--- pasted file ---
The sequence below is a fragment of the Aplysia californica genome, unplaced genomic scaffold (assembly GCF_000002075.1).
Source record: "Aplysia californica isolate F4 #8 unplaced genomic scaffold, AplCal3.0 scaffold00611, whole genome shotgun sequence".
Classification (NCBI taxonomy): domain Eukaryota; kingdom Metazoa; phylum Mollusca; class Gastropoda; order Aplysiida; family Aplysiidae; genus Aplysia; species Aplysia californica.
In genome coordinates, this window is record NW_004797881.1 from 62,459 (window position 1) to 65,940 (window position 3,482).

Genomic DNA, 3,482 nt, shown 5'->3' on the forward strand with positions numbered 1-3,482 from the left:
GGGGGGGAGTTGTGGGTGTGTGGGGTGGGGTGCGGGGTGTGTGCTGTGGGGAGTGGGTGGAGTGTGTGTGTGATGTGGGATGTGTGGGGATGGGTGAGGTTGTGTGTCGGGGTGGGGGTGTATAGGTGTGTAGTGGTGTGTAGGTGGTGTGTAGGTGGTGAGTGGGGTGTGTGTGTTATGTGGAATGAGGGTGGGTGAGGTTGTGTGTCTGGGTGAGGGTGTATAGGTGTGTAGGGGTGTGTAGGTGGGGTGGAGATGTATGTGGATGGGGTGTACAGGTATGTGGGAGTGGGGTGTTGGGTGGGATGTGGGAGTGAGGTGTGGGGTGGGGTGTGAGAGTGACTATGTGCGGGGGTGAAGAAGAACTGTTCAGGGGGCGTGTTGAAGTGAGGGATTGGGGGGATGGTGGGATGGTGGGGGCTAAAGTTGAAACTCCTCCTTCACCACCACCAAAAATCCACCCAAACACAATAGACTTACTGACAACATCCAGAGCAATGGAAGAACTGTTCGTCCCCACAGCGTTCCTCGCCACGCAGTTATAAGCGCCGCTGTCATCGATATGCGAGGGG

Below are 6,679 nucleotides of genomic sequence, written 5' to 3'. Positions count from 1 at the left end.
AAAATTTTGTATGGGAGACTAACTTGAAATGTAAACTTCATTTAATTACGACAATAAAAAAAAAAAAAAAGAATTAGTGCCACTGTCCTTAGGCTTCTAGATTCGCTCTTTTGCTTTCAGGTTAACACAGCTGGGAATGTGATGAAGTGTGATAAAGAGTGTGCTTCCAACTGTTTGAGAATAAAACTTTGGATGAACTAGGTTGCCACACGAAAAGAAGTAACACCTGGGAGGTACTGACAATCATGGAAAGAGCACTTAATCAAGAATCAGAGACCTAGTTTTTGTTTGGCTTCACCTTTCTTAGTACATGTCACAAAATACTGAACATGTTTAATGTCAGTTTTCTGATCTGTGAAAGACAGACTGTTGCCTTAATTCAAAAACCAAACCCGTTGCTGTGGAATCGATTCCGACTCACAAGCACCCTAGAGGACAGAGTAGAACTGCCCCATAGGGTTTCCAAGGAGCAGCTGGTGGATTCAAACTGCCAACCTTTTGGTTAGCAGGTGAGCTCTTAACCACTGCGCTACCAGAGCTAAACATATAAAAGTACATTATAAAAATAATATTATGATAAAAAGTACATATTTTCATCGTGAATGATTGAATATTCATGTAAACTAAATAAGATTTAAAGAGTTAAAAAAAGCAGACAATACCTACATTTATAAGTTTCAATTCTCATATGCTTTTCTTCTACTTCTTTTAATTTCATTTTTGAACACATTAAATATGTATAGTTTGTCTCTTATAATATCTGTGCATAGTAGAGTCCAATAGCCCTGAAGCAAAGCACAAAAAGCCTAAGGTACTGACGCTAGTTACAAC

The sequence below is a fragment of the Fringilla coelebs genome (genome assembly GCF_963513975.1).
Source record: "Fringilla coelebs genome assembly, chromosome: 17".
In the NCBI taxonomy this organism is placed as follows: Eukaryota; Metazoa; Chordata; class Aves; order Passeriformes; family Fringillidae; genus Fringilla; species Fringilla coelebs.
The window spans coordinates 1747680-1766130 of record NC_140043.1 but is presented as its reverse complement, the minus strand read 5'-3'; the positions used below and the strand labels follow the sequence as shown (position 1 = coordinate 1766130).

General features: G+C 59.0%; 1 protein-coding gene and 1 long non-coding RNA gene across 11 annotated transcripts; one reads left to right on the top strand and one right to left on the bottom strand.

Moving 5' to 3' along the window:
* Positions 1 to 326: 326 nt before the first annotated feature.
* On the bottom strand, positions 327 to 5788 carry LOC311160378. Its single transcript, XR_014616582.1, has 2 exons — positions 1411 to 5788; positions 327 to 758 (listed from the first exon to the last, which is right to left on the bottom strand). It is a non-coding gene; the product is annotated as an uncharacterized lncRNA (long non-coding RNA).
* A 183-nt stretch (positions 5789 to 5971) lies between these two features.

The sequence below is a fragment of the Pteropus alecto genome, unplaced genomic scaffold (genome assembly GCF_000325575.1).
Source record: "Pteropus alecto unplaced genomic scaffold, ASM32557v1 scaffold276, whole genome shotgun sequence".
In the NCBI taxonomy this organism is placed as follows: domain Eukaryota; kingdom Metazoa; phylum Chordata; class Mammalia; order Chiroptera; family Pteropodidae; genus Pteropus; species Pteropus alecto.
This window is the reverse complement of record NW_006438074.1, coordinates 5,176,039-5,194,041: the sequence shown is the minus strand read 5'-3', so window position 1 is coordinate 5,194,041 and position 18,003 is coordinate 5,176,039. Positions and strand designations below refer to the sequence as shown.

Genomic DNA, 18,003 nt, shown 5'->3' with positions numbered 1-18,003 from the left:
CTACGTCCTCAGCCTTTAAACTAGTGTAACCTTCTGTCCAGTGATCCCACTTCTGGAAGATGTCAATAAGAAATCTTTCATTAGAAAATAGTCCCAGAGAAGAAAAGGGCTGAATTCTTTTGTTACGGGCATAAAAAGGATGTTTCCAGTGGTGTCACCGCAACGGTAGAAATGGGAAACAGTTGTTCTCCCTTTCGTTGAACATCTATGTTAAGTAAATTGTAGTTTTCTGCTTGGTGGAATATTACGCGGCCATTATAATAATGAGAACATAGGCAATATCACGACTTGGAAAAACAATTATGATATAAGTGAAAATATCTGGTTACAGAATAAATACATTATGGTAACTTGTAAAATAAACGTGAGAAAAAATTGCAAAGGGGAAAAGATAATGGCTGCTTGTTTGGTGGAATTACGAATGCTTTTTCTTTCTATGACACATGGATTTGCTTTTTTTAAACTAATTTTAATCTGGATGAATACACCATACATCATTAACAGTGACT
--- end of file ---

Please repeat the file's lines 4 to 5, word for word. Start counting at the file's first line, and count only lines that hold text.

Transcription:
In genome coordinates, this window is record NW_004797881.1 from 62,459 (window position 1) to 65,940 (window position 3,482).

Genomic DNA, 3,482 nt, shown 5'->3' on the forward strand with positions numbered 1-3,482 from the left: